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Entrance exam practices at 10 medical schools likely inappropriate: education ministry

The headquarters of the Ministry of Education, Culture, Sports, Science and Technology Ministry is seen in this file photo taken in Tokyo's Chiyoda Ward on July 26, 2018. (Mainichi/Naoaki Hasegawa)

TOKYO -- Ten medical schools across Japan very likely use inappropriate entrance exam practices or score manipulation to discriminate against women and repeat applicants, the education ministry has concluded.

The ministry determined that four of the 10 institutions treated all female applicants unfairly.

The Education, Culture, Sports, Science and Technology Ministry unveiled a report on its survey of 81 universities that have medical departments following revelations of Tokyo Medical University's discriminatory entrance exam practices.

In a written survey the ministry launched in August, 80 universities excluding Tokyo Medical University in the capital responded that they had never given any special treatment to certain applicants. However, a subsequent examination of relevant documents found that nine of these institutions were involved in apparently inappropriate practices.

The finding prompted the ministry to urge the 81 universities to disclose the details of their entrance exam practices on a voluntary basis. All of them had complied by Dec. 12.

The universities involved in allegedly inappropriate behavior either discriminated against female applicants by padding scores of male applicants, gave unfavorable treatment to repeat exam takers who had failed in previous years, or gave favorable treatment to certain applicants such as children of graduates or those from local communities.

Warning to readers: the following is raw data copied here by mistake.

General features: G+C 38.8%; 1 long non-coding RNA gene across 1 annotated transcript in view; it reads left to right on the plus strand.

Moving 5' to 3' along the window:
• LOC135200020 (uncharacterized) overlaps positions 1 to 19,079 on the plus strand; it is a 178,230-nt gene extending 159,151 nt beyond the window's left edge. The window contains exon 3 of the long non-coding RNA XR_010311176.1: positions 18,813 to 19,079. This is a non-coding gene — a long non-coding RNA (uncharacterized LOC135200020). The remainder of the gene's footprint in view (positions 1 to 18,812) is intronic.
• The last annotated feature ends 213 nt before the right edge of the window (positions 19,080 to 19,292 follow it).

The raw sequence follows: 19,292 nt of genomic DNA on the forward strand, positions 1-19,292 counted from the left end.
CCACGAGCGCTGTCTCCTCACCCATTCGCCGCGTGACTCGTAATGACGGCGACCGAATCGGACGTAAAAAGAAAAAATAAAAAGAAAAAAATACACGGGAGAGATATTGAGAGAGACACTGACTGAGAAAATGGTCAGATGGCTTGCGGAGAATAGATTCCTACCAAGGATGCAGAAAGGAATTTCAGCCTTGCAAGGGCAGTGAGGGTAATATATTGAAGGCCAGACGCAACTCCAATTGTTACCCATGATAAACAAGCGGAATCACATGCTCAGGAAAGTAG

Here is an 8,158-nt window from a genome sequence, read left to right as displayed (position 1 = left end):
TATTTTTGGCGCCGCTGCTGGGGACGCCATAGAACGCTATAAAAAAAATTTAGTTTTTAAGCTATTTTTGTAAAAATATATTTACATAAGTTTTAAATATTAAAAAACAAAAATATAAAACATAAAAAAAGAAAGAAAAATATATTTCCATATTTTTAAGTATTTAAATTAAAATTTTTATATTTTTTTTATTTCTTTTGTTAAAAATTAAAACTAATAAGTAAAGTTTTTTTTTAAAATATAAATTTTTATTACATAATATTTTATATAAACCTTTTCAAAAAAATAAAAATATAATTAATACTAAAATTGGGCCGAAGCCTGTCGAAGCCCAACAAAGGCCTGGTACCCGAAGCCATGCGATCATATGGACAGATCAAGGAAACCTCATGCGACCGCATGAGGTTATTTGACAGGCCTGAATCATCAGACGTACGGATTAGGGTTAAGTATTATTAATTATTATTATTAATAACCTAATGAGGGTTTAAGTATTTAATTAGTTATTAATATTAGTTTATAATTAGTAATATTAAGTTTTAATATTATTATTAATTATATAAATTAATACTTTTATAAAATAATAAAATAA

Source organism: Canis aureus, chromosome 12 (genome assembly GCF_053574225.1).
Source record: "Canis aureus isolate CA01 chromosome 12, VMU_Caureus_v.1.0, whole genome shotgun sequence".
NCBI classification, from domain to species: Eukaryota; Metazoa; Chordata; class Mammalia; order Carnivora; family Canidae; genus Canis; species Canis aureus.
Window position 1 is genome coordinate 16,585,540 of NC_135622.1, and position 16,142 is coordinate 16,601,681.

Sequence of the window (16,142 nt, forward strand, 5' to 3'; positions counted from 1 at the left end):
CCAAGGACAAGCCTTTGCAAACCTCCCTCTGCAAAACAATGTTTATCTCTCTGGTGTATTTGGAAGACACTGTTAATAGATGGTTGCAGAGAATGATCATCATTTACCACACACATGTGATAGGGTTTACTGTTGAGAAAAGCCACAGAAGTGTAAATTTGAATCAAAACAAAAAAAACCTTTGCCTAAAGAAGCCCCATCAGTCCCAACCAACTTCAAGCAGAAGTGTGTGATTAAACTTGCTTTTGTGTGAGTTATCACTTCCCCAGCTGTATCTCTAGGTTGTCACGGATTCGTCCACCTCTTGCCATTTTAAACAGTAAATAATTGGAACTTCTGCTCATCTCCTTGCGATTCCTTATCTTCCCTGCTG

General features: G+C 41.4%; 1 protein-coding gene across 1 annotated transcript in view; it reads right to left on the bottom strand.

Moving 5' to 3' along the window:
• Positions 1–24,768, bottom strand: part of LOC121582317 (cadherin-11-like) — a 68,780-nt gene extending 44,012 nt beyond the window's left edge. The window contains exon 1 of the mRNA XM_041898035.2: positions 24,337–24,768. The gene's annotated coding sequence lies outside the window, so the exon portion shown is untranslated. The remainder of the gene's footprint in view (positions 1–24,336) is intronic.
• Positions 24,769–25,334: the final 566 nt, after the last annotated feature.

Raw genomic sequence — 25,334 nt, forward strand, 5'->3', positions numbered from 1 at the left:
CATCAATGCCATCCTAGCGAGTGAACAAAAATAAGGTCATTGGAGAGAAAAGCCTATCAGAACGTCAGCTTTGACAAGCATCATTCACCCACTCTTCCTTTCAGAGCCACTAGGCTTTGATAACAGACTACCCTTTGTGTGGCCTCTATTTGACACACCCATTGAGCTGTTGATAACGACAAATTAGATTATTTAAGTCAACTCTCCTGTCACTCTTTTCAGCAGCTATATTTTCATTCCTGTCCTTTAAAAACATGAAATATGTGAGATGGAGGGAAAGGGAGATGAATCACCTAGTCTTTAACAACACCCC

The education ministry pointed out that four institutions -- Tokyo Medical University and Juntendo University in Tokyo, as well as Kitasato University and St. Marianna University School of Medicine in Kanagawa Prefecture south of Tokyo -- discriminated against female applicants. However, as St. Marianna University denied any discrimination, the education ministry only stated that the university was "very likely" involved in such practices and urged the institution to set up a third-party fact-finding panel.

Seven universities -- Showa University in Tokyo, Kanazawa Medical University in Ishikawa Prefecture on the Sea of Japan, and Fukuoka University in Fukuoka, southwestern Japan, as well as the four previously named universities -- discriminated against repeat applicants. Kobe University in the western Japan prefecture of Hyogo, Iwate Medical University in the northeastern Japan prefecture of Iwate, and Tokyo's Nihon University gave special treatment to children of graduates or local community members. It has been confirmed that at least some 300 applicants with passing exam scores were rejected by these institutions.

Besides such wrongdoing, the ministry pointed out that more than 10 institutions were involved in nine practices that could cause misunderstanding. These include compiling lists of applicants recommended by alumni associations or university executives, and entrance interview sheets stating that the applicants are children of graduates.

The ministry stopped short of naming institutions involved in these practices, and is set to conduct an additional survey to ascertain whether they affected admission decisions.

The ministry's Standards for Establishment of Universities stipulate that "the selection of entrants shall be made by a fair and adequate method." However, the standards do not provide specific instructions for how to manage entrance examinations.

Regarding entrance exam irregularities, the ministry states that giving different treatment to applicants based on attributes such as age or gender, or admitting certain applicants regardless of their exam scores, should be deemed inappropriate even if such practices are specified in their application guidelines.

(Japanese original by Takuya Izawa, City News Department)

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